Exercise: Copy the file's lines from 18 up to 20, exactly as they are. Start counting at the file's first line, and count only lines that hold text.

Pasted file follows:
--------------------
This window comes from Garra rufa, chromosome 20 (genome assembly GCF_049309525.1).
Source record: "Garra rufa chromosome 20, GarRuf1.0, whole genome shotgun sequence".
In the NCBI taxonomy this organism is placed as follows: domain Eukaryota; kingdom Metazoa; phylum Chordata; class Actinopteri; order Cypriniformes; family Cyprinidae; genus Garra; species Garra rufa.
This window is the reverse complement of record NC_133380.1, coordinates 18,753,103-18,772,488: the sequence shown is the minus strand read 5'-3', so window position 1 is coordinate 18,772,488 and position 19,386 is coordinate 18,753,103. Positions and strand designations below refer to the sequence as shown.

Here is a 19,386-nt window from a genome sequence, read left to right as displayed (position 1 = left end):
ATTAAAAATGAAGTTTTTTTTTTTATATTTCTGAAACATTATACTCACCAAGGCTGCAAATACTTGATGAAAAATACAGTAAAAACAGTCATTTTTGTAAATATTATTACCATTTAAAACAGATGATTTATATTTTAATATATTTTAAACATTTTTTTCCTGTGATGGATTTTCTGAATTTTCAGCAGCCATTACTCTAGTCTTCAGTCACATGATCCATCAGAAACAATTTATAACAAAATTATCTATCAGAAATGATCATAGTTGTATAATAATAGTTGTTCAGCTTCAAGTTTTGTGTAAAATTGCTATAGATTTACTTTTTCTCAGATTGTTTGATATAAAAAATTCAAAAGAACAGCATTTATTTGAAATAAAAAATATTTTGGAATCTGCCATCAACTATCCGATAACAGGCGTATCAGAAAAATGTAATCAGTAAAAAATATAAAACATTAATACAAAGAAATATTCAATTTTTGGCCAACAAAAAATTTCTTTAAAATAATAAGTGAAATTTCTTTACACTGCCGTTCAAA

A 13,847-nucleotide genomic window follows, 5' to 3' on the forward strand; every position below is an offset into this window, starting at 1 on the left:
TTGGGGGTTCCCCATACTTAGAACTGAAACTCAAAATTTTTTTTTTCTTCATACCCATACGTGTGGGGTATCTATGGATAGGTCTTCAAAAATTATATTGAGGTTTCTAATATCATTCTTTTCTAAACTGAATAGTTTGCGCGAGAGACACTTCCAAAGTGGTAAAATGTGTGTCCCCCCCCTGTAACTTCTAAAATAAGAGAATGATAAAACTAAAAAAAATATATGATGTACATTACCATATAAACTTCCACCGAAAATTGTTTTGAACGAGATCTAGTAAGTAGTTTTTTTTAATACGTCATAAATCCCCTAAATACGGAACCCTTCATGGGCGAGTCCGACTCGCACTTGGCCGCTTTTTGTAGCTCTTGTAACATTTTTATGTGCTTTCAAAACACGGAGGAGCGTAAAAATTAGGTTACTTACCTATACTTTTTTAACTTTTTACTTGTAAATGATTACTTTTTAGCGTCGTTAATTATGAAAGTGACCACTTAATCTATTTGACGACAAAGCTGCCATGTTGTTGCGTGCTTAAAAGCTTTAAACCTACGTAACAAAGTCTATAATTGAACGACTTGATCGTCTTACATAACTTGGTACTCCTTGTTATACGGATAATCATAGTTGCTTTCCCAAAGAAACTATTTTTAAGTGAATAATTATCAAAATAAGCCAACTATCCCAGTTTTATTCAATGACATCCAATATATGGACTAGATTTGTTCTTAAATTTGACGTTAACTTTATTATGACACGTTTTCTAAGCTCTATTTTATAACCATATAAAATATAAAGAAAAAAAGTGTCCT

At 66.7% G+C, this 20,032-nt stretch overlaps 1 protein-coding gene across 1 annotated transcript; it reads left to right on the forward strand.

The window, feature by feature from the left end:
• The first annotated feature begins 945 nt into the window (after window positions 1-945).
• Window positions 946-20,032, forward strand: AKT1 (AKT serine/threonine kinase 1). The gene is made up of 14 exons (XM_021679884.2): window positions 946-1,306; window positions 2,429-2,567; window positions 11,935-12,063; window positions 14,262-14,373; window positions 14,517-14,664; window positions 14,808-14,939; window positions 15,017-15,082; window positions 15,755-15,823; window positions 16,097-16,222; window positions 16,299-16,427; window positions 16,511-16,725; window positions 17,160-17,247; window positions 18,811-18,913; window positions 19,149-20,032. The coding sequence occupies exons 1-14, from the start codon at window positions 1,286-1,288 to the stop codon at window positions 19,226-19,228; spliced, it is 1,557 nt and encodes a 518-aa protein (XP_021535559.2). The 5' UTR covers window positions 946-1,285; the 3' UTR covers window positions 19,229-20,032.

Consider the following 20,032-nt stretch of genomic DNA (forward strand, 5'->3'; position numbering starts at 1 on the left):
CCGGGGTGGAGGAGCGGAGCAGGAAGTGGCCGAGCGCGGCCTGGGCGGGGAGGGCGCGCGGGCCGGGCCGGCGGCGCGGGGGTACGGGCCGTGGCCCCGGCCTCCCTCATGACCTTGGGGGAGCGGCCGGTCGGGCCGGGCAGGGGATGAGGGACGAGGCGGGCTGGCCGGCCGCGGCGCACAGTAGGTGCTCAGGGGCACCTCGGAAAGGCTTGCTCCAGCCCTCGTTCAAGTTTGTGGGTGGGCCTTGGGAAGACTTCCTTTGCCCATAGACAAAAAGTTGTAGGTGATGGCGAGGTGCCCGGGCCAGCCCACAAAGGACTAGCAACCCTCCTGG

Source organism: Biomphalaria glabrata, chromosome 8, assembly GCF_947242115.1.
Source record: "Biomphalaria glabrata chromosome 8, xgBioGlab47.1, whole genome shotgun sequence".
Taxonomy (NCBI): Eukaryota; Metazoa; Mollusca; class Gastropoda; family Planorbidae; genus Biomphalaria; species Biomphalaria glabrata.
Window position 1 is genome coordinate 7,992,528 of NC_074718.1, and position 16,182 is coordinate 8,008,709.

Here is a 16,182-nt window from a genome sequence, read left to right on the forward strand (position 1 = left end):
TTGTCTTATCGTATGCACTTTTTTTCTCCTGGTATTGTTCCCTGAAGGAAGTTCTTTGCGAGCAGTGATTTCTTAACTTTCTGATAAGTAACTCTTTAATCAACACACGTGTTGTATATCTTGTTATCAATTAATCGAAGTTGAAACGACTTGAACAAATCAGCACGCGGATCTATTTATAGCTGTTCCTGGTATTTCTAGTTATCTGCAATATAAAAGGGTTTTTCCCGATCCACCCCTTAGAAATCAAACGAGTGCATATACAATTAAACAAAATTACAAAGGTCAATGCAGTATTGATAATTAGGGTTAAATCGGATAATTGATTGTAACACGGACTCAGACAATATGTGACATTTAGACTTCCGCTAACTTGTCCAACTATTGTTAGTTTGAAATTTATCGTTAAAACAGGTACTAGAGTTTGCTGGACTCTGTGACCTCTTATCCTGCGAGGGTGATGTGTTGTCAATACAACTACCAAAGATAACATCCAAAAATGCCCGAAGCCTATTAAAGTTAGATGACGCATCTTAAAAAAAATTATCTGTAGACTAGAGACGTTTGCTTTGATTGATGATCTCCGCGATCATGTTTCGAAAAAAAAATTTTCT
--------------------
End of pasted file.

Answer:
Window position 1 is genome coordinate 7,992,528 of NC_074718.1, and position 16,182 is coordinate 8,008,709.

Here is a 16,182-nt window from a genome sequence, read left to right on the forward strand (position 1 = left end):
TTGTCTTATCGTATGCACTTTTTTTCTCCTGGTATTGTTCCCTGAAGGAAGTTCTTTGCGAGCAGTGATTTCTTAACTTTCTGATAAGTAACTCTTTAATCAACACACGTGTTGTATATCTTGTTATCAATTAATCGAAGTTGAAACGACTTGAACAAATCAGCACGCGGATCTATTTATAGCTGTTCCTGGTATTTCTAGTTATCTGCAATATAAAAGGGTTTTTCCCGATCCACCCCTTAGAAATCAAACGAGTGCATATACAATTAAACAAAATTACAAAGGTCAATGCAGTATTGATAATTAGGGTTAAATCGGATAATTGATTGTAACACGGACTCAGACAATATGTGACATTTAGACTTCCGCTAACTTGTCCAACTATTGTTAGTTTGAAATTTATCGTTAAAACAGGTACTAGAGTTTGCTGGACTCTGTGACCTCTTATCCTGCGAGGGTGATGTGTTGTCAATACAACTACCAAAGATAACATCCAAAAATGCCCGAAGCCTATTAAAGTTAGATGACGCATCTTAAAAAAAATTATCTGTAGACTAGAGACGTTTGCTTTGATTGATGATCTCCGCGATCATGTTTCGAAAAAAAAATTTTCT